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1813.7 Great Solar Eclipse tn November 1816. 199

Horary motion of the D from the G in lier relative orbit 34' 299.4
Horizontal semi-diameter of the )

16' 271 Ditto of the o

16' 139.5 Sum of the semi-diameters of the and >>

32' 40".5 Longitude of the and ) at the time of true o

27° 0' 59 Horary motion of the ) in longitude

36' 49". Horary motion of the o in lougitnde

a $1". Horary motion of the ) in latitude

3' 21" Obliqnity of the ecliptic

23° 27' 52" Equation of time ato

14' 21".86 Horary motion of in R.A.= 2'36":5. O's R.A.- 234° 43' 14 Horary motion of in declination

34".8. The above elements are computed Flere follows the type and calculative from the best astronomical tables extant. of this eclipse for the latitude and meria The place of the o, and every particular dian of Greenwich. As this eclipse hope relating to that body, are calculated from pens at a great distance from the nona. the tables of M. de Lambre, and those for gesimal degree, and the latter having at che ) from the tables of M.Bury, for which, the same timre a considerable altitude in addition to the prize offered by the Board above the horizon, with B's laticude de of Longitude at Paris, he was very hando scending, the apparent contact of the somely rewarded by the late Empe. O's and D's limbs will take place very cor of France out of his private porse, for near the highest point of the O's peris this laboridus and invaluable performance. phery.

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defect will be observed to take place on Regiuiag Nov. 19, A.M. 8 23

the right hand at 180 184 58** from the Visible

9 19 49

vertical point of the O's timb. Middle, or Greatest Obscu. ration

9 23 51 * It appears that our correspondent's Ecliptic, or True

43 calculations of the Beginnings, Middle, End

10 35 50 End, and Digits, obscured, agree very near Daration

with those in the Nautical Almanac, but, in

% 15 27 Digits of the os diameter

the point of contact of the O's and (" eclipsed

9° 23' 37"

limbs, will respect to the vertical circle,

there is a considerable difference. Mr. Or superficial digits

8 45 16.4

Squire makes the contact to take place The eclipse begins at Greenwich about at abort 18° from the O'š vertex, whereas 374 after the o has riserrvid. at the Nantical Almanac states it at 590 fiori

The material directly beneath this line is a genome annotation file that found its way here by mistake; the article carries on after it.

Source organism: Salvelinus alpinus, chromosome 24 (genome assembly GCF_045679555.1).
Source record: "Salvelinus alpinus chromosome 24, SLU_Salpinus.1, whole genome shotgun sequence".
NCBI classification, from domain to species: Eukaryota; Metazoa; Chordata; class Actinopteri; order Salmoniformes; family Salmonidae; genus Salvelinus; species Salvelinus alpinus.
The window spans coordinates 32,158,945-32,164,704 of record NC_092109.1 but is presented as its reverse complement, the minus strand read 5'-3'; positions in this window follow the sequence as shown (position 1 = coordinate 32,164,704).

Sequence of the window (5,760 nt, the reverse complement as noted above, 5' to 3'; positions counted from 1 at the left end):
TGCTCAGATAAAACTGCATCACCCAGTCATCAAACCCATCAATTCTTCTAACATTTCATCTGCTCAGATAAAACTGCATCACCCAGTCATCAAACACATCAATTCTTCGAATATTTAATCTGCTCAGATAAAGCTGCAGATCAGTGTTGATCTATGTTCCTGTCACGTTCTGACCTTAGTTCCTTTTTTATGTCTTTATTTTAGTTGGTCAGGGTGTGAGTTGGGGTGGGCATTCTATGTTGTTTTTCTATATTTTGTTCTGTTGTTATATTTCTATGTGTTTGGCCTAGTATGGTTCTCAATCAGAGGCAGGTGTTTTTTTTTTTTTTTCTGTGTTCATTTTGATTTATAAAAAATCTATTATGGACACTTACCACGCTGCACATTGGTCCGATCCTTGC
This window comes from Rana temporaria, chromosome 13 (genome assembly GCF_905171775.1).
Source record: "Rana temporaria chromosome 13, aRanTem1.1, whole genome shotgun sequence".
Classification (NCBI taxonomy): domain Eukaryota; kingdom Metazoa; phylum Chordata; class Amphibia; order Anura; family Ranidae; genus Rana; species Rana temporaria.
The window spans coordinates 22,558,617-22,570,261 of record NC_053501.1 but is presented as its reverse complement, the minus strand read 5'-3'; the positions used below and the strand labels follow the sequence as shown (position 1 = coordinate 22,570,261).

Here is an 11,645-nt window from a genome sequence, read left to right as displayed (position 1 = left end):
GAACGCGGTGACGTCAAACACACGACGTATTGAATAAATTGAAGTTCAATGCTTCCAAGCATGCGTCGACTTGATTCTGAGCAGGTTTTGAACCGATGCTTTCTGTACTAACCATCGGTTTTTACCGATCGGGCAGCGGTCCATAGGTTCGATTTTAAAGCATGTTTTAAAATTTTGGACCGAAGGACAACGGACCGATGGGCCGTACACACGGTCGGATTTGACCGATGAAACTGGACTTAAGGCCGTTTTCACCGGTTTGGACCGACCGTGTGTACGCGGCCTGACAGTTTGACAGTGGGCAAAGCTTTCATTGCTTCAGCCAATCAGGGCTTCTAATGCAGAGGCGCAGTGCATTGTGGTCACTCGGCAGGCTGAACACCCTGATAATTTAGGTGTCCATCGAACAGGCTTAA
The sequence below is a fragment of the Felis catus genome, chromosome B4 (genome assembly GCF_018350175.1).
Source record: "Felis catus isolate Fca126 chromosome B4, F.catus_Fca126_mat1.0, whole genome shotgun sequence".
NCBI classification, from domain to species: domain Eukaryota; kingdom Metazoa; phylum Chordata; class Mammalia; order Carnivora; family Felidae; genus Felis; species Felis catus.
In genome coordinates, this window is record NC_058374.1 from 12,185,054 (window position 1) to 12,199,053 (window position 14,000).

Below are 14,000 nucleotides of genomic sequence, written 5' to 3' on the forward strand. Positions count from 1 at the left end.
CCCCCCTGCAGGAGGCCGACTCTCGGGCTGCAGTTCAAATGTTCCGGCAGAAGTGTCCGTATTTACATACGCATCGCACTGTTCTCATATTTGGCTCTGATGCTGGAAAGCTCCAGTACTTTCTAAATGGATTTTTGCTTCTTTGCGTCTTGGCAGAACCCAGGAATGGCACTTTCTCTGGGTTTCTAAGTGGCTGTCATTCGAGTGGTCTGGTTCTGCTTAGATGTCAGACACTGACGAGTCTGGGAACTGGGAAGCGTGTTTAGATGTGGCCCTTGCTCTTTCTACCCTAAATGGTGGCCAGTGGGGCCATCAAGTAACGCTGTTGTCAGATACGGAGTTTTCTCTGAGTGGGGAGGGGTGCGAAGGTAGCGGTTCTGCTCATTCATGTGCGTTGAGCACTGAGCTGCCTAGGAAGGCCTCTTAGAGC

the said point.---EDITOR, 3 18 23 A.T, at which time the first

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At 9 23 51, or the time of the great has less circumference, in proportion to

will be seen to be circular. The hexagon est obscuration, the centre of the D makes an angle with the vertical circle, with itself; as a simple proof of which I

its contents to any figure that will unite to the left hand, of 510 34' 36", at which add the following.. time the will be (vulgarly) 9 23 37 Every hexagon consists of 6 triangles, eclipsed on its north-easterly limb, but Every triangle contains 2 right angles.

Twice 6 is 12. Therefore, if one R. A. accurately 8 45 16.4 on the said

= 90, 12 R. A. 1080. Whatever limb. The eclipse will end at 10 33 50, number of lines meet in one point, they and the ) leaves the O's disc, on the are equal to 4 R. A. (15 Euclid;) there left hand, at 61° 8' 17" from its lower. fore, if one R. A. = 90, 4= 360. Take most point.

the points from the triangles, that is, The D's semi-diameter at the begin. take 360 from 1080, the remainder is ning is 16' 28", at the middle 16' 30", 720, which is the circumference of an and at the end' 16' 31":5, with the O's hexagon : 720 divided by the number semi-diameter 16' 13".5, and the dise of triangles, 6, makes the two angles of tance of their centres at the time of the each triangle by the circumference 120, greatest obscuration 7' 19".39.

One angle then is 60. If one line diIn the calculations of this eclipse for vide another straight line, the angles on Greenwich, I have ascertained thre lon. the two sides are equal to 2 R. A. = 180. gitude and altitude of the nonagesimal If one angle be 60, the other must be degree by spherical trigonometry, and 120; but 120 is the angle of an hexagon; the D's parallaxes, depending thereon, therefore it is the angle required to form from Dr. Maskelyne's excellent rule, another hexagon. In this manner, the given in Mr. Vince's quarto Astronomy, that it is the only figure, except the